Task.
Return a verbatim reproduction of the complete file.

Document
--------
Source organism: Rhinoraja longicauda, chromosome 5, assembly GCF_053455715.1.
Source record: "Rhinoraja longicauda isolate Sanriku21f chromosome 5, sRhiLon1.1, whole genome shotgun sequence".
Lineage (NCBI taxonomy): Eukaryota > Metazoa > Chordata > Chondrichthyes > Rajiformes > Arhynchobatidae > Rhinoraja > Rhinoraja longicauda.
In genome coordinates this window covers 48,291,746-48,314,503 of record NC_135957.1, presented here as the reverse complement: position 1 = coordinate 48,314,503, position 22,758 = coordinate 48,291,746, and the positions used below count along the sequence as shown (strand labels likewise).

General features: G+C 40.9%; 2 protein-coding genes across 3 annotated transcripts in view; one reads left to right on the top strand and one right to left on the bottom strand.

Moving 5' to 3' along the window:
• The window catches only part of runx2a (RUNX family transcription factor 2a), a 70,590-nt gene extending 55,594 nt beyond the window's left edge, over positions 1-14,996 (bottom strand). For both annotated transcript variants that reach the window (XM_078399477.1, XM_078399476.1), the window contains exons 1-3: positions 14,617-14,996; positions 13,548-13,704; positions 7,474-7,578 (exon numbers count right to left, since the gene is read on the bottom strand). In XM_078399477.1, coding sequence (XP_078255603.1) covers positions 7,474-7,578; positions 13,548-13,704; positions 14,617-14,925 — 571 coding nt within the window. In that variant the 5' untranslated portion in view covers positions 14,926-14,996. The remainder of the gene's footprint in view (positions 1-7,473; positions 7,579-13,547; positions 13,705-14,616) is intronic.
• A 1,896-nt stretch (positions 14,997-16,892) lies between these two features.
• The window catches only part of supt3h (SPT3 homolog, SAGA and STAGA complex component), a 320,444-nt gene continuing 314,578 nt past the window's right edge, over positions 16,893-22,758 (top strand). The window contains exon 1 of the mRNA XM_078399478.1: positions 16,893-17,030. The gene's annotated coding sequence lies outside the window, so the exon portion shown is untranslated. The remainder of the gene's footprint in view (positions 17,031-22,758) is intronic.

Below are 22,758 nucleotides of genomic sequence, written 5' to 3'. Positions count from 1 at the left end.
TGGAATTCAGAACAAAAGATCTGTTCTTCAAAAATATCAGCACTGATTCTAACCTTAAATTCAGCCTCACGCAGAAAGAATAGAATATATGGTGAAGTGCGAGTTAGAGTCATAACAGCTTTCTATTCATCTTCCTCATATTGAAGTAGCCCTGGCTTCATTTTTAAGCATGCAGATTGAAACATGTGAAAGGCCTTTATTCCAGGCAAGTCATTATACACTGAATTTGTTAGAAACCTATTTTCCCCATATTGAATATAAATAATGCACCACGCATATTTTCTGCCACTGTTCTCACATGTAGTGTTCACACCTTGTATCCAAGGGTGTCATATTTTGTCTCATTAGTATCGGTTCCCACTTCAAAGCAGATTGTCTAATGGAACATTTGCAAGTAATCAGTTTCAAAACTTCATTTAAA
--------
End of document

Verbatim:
Source organism: Rhinoraja longicauda, chromosome 5, assembly GCF_053455715.1.
Source record: "Rhinoraja longicauda isolate Sanriku21f chromosome 5, sRhiLon1.1, whole genome shotgun sequence".
Lineage (NCBI taxonomy): Eukaryota > Metazoa > Chordata > Chondrichthyes > Rajiformes > Arhynchobatidae > Rhinoraja > Rhinoraja longicauda.
In genome coordinates this window covers 48,291,746-48,314,503 of record NC_135957.1, presented here as the reverse complement: position 1 = coordinate 48,314,503, position 22,758 = coordinate 48,291,746, and the positions used below count along the sequence as shown (strand labels likewise).

General features: G+C 40.9%; 2 protein-coding genes across 3 annotated transcripts in view; one reads left to right on the top strand and one right to left on the bottom strand.

Moving 5' to 3' along the window:
• The window catches only part of runx2a (RUNX family transcription factor 2a), a 70,590-nt gene extending 55,594 nt beyond the window's left edge, over positions 1-14,996 (bottom strand). For both annotated transcript variants that reach the window (XM_078399477.1, XM_078399476.1), the window contains exons 1-3: positions 14,617-14,996; positions 13,548-13,704; positions 7,474-7,578 (exon numbers count right to left, since the gene is read on the bottom strand). In XM_078399477.1, coding sequence (XP_078255603.1) covers positions 7,474-7,578; positions 13,548-13,704; positions 14,617-14,925 — 571 coding nt within the window. In that variant the 5' untranslated portion in view covers positions 14,926-14,996. The remainder of the gene's footprint in view (positions 1-7,473; positions 7,579-13,547; positions 13,705-14,616) is intronic.
• A 1,896-nt stretch (positions 14,997-16,892) lies between these two features.
• The window catches only part of supt3h (SPT3 homolog, SAGA and STAGA complex component), a 320,444-nt gene continuing 314,578 nt past the window's right edge, over positions 16,893-22,758 (top strand). The window contains exon 1 of the mRNA XM_078399478.1: positions 16,893-17,030. The gene's annotated coding sequence lies outside the window, so the exon portion shown is untranslated. The remainder of the gene's footprint in view (positions 17,031-22,758) is intronic.

Below are 22,758 nucleotides of genomic sequence, written 5' to 3'. Positions count from 1 at the left end.
TGGAATTCAGAACAAAAGATCTGTTCTTCAAAAATATCAGCACTGATTCTAACCTTAAATTCAGCCTCACGCAGAAAGAATAGAATATATGGTGAAGTGCGAGTTAGAGTCATAACAGCTTTCTATTCATCTTCCTCATATTGAAGTAGCCCTGGCTTCATTTTTAAGCATGCAGATTGAAACATGTGAAAGGCCTTTATTCCAGGCAAGTCATTATACACTGAATTTGTTAGAAACCTATTTTCCCCATATTGAATATAAATAATGCACCACGCATATTTTCTGCCACTGTTCTCACATGTAGTGTTCACACCTTGTATCCAAGGGTGTCATATTTTGTCTCATTAGTATCGGTTCCCACTTCAAAGCAGATTGTCTAATGGAACATTTGCAAGTAATCAGTTTCAAAACTTCATTTAAA